An Ancient Bison From the Russian Far East

July 08, 2019

By Christian Lowson 

What can the frozen carcass of a 9,500 year old bison tell us about evolution? More than you think!

bison on the plainThanks to many frozen bison carcasses, over the last decade, we understand much about the taxonomy and migrations of Bison. We know, for example, that bison evolved more than a million years ago in Asia, and that they migrated across the Bering Land Bridge into North America only 160 thousand years ago (kya). We also know that bison went extinct across much of their former range within the last 2,000 years, with only two species present today: Bison bonasus, the european bison or wisent, and Bison bison, the North American bison or buffalo. Much uncertainty remains, however, about how much diversity there was in the genus Bison, about where the diversity existed, and about how all of that diversity disappeared after the end of the last ice age. 

a map of eurasiaIn 2012 at the mouth of the Rauchua River, in the far North East of Siberia pressed against the Arctic Ocean (at left), scientists discovered a partial carcass belonging to the Bison family. Radiocarbon dating showed that this bison lived ~9.5 kya. However, after extracting and sequencing ancient DNA from the bison, scientists compared the DNA to living and extinct lineages of bison, and found no matches. Curiosity begged the questions: what is this new lineage and how did it come to existence? With the help of the Norris Center undergraduate fellowship and support of professor Beth Shapiro (paleogenomics lab UCSC) and PhD candidate Alisa Vershinina, I investigated these questions hoping to shed light on the evolution of this enigmatic specimen. 

The time and environment in which this unique ancient bison lived was variable and dangerous. The end of the Pleistocene epoch, ~12 kya, was unique in many ways. First, many large megafauna mysteriously went extinct across the globe. Most mainland extinctions in Siberia occurred ~14-10 kya, ending the reigns of mammoths mastodons, and other megamammals. Second, the late Pleistocene had severe and rapid oscillations in climate. The Younger Dryas, ~ 12-8 kya, comprised a warming period, a near-glacial level of cooling, and a final warming period that marked the end of the last Ice Age. The animals that lived through this unstable environmental period needed to evolve in response to rapid climate change. 

It is clear from radiocarbon dating of the Rauchua sample that it post dated the last ice age and major megamammal extinctions. In addition, the morphology of the Rauchua sample was distinct from other steppe bison, in that the animal was significantly smaller and more slender than steppe bison of the same age. Given this, we hypothesized that the Rauchua lineage represents an extinct endemic population that inhabited an early Holocene refuge in far Northern Siberia. To test this hypothesis, I extracted, sequenced, and analyzed ancient DNA from several Siberian bison samples, including several from the same site where the Rauchau lineage was found. Interestingly, my results showed that all these new samples cluster within the known genetic diversity of steppe bison, and none show the genetic affinity with the original Rauchua sample. The results of my work, in collaboration with graduate student Alisa Vershinina, were accepted for publication in “Russian Zoological Journal”. Using this new information about the genetics of ancient bison, we can confirm that the enigmatic Rauchua lineage occupied the same geographic locations as its genetic relative: the steppe bison.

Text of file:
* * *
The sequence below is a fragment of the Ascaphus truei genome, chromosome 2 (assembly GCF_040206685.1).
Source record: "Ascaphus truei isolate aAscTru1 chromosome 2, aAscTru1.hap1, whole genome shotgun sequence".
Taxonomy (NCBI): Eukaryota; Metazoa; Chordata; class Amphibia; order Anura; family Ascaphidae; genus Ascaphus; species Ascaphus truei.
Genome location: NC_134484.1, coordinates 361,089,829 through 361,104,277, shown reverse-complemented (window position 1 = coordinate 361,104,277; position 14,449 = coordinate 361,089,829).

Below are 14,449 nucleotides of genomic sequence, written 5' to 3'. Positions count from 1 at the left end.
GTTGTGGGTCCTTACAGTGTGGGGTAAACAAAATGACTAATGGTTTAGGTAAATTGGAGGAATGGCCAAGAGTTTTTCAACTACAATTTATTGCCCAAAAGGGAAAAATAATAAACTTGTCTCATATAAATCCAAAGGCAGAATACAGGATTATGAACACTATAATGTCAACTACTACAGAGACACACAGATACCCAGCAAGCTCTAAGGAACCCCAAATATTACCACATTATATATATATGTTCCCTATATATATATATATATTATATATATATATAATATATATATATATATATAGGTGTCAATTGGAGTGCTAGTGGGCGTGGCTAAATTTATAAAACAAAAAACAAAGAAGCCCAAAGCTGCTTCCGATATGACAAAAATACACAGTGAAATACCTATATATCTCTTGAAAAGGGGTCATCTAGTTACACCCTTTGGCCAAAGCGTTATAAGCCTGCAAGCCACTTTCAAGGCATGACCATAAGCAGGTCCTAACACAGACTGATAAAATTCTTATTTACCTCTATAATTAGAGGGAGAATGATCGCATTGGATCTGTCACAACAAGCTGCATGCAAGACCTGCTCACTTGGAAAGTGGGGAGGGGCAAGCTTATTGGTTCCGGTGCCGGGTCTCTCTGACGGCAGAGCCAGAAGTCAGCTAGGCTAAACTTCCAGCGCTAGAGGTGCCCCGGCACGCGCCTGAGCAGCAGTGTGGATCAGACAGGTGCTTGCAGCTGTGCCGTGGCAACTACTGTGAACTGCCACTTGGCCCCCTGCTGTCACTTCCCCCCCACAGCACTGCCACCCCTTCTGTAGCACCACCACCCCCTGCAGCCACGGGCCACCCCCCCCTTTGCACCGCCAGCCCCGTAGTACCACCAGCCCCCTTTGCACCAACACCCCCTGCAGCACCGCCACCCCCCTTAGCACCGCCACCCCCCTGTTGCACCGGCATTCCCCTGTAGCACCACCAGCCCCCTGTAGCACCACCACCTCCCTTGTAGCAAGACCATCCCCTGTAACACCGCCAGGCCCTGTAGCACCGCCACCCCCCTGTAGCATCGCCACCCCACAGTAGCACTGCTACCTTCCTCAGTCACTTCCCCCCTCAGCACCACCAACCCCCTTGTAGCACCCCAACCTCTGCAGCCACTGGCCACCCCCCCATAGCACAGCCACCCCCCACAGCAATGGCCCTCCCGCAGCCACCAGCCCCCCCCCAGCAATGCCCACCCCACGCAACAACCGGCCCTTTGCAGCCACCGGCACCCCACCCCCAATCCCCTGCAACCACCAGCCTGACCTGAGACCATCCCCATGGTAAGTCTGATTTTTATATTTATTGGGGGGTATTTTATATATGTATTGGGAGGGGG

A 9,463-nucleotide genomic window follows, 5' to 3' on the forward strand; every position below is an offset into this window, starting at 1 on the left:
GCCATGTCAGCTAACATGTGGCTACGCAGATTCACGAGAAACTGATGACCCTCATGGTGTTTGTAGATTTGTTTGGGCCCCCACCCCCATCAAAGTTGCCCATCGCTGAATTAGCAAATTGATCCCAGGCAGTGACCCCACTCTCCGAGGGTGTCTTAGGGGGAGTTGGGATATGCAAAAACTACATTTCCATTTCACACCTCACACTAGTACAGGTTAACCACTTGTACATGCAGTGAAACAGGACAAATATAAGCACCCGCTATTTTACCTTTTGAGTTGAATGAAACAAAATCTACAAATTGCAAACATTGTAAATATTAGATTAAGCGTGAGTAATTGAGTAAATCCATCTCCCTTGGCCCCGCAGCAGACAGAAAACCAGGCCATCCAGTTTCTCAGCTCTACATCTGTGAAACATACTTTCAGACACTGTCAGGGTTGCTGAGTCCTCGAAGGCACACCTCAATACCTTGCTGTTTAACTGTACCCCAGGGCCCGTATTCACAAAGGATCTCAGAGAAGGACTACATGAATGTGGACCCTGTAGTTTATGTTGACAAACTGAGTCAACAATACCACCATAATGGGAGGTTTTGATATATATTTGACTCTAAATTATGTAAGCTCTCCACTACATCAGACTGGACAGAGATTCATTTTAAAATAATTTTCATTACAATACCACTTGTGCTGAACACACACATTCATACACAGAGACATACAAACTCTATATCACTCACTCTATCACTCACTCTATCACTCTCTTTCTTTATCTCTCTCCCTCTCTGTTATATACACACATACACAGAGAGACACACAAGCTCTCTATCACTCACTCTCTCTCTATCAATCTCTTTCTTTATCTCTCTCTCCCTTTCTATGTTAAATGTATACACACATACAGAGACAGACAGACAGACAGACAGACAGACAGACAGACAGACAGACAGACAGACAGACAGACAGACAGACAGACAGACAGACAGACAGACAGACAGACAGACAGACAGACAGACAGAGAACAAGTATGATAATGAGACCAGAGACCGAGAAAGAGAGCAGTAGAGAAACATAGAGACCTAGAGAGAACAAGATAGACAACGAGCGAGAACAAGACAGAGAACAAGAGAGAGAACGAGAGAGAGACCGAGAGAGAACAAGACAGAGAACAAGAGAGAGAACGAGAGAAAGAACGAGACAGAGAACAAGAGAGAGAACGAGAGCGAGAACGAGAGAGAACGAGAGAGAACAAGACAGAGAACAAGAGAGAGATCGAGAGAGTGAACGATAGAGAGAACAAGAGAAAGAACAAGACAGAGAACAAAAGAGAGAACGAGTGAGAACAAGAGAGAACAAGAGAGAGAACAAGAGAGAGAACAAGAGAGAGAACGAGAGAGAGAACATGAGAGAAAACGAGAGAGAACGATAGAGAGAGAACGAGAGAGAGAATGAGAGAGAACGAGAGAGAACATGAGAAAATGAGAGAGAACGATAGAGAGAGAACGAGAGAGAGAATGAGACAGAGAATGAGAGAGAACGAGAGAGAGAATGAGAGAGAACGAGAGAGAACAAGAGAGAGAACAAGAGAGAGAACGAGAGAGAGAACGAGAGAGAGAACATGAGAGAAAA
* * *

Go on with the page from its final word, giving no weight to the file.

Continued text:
Often morphology is a key descriptor in identifying differences between species. The original Rauchua bison had longer metacarpals, more gracile bones, and a unique pattern and distribution of hair compared to modern bison and ancient steppe bison. Because the climate 9.5 kya was significantly warmer than the late Pleistocene, morphological changes in the Rauchau bison might be a result of adaptation to a warm Holocene climate. 

size comparison of various bison speciesIn order to determine further how the Rauchua lineage evolved, we need more information. Since the fossil record is limited, we would benefit from reconstructing ancient genomes. A sample has to be well preserved in order to get enough DNA to sequence the entire genome. While the carcass of the Rauchua sample was almost perfectly preserved, ancient DNA was not, and that is why my project is so important. We want to know where else ancient bison could have persisted. Some paleontologists have suggested that a slender bison similar to the Rauchua bison lived in Southern Asia, but fossil preservation in this region is poor, and DNA recovery has been limited. Was the Rauchua lineage also present in the Eurasian North, in the areas that ancient Siberian bison had previously occupied? We are now processing additional samples and taking advantage of improved ancient DNA extraction technologies to answer these questions and make inferences about this charismatic species, with a goal of solving the evolutionary puzzle of the Rauchua bison. 

I would like to thank the Norris Center for Natural History for funding that was essential to my work on this project. I am thankful to Dr. Beth Shapiro, Alisa Vershinina, and Molly Cassatt-Johnstone for help and support with data generation, analysis, and interpretation of the results. You can read my senior thesis in its entirety here.